Article Date: 2/1/2004

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Does the New Law Offer Opportunity?
Now that contact lens patients receive Rxs, it's time to re-evaluate service.
FROM THE EXECUTIVE EDITOR, Jim Thomas

T he Fairness to Contact Lens Consumers Act, which became effective on February 4 (see page 12), requires eyecare professionals (ECPs) to release contact lens prescriptions to their patients. The law also mandates that sellers verify prescriptions before they sell contact lenses.

The responses to the law

I found several responses to the new law at the recent Contact Lens & Eyecare Symposium (CLES) in Orlando. Some doctors reported that they plan to maintain patient satisfaction and practice profitability by offering lenses that aren't available through retail channels. All doctors recommended establishing fitting fees. On page 42, Nancy S. Barr, O.D., discusses this opportunity in her feature on profitability.

Introducing prescriptions

Optometrists told me that ECPs also need to evaluate how they present prescriptions. This is the first opportunity most doctors will get to introduce the law to patients, some of whom view contact lenses more as commodities than as medical devices. Often-reputable sources support this view. For example, Consumer Reports analyst Ami Gadhia speaks of "consumers" who were "forced to buy contact lenses only from their eye doctors, who have used the power to withhold their prescriptions to lock patients into higher-priced lenses."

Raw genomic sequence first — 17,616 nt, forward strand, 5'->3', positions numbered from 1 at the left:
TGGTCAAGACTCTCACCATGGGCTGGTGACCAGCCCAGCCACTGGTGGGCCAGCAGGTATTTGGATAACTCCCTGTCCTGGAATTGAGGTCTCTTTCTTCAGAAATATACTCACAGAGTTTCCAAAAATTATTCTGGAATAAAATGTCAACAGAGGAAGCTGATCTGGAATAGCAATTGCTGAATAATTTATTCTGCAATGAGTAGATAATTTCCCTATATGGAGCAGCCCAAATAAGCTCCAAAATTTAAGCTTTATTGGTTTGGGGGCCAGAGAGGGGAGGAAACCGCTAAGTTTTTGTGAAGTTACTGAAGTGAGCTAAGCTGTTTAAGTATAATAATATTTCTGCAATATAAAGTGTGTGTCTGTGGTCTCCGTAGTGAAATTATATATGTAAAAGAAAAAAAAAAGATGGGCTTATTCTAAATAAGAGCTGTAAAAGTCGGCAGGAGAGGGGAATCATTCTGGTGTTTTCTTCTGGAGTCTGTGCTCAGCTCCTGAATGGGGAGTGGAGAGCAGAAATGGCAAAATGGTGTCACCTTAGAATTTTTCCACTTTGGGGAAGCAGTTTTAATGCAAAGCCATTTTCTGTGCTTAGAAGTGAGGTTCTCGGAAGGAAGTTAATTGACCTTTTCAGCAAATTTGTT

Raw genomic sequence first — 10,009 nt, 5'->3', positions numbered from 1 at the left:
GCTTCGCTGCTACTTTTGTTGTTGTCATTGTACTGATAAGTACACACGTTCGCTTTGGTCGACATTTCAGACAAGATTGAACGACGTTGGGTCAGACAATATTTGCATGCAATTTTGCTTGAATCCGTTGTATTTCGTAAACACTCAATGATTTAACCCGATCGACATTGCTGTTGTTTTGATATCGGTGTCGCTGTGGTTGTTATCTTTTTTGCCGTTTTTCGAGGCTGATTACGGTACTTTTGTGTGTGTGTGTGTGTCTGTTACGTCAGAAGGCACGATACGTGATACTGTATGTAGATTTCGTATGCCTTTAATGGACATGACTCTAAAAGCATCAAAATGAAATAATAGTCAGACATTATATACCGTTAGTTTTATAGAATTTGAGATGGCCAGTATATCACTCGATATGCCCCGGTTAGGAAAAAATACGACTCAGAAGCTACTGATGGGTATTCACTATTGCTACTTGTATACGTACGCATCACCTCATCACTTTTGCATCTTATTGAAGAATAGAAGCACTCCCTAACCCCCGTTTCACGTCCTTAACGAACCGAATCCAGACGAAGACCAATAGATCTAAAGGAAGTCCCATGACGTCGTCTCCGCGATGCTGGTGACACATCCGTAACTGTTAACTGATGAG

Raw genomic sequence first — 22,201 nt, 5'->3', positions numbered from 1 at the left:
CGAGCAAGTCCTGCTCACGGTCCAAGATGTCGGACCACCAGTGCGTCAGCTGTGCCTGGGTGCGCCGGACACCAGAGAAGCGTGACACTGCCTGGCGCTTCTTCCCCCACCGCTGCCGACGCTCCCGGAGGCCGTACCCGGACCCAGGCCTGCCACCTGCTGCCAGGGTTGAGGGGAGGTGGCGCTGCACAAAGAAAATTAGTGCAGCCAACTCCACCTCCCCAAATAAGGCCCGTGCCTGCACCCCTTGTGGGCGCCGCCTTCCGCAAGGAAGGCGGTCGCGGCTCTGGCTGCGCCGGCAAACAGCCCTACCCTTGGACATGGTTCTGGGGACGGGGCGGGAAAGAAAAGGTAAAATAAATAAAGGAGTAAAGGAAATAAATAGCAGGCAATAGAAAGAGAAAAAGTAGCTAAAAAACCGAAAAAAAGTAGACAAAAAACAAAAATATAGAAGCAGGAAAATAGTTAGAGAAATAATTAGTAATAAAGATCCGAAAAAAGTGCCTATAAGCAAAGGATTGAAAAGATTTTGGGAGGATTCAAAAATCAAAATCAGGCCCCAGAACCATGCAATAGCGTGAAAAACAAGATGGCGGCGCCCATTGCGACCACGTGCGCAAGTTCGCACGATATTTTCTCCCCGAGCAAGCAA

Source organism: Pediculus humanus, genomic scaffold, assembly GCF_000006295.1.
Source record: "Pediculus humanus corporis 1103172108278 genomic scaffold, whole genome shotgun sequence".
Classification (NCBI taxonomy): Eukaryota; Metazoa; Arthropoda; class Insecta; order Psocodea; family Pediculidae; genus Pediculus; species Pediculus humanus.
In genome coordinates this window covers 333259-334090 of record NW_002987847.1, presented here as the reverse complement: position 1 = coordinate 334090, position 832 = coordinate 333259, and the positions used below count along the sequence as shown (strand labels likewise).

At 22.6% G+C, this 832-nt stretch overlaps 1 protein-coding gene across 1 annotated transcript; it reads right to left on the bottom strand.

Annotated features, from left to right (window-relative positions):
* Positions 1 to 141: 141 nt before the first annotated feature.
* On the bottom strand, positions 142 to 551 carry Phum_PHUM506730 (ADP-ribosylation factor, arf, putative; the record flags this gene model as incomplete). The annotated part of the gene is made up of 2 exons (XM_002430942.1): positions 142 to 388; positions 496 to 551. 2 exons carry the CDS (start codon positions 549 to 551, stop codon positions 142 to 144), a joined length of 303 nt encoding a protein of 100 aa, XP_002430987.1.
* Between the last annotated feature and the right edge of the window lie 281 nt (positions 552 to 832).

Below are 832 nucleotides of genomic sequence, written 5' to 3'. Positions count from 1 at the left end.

A few presentation tips

At CLES, doctors advocated a positive approach to prescription release that emphasizes education, not "power" or "withholding." They recommended the following steps:

Tell us your answer

I invite you to share with us how this new law will affect your practice by answering the "Quick Poll" at www.optometricmanagement.com. We'll present the results in an upcoming issue.

 


Optometric Management, Issue: February 2004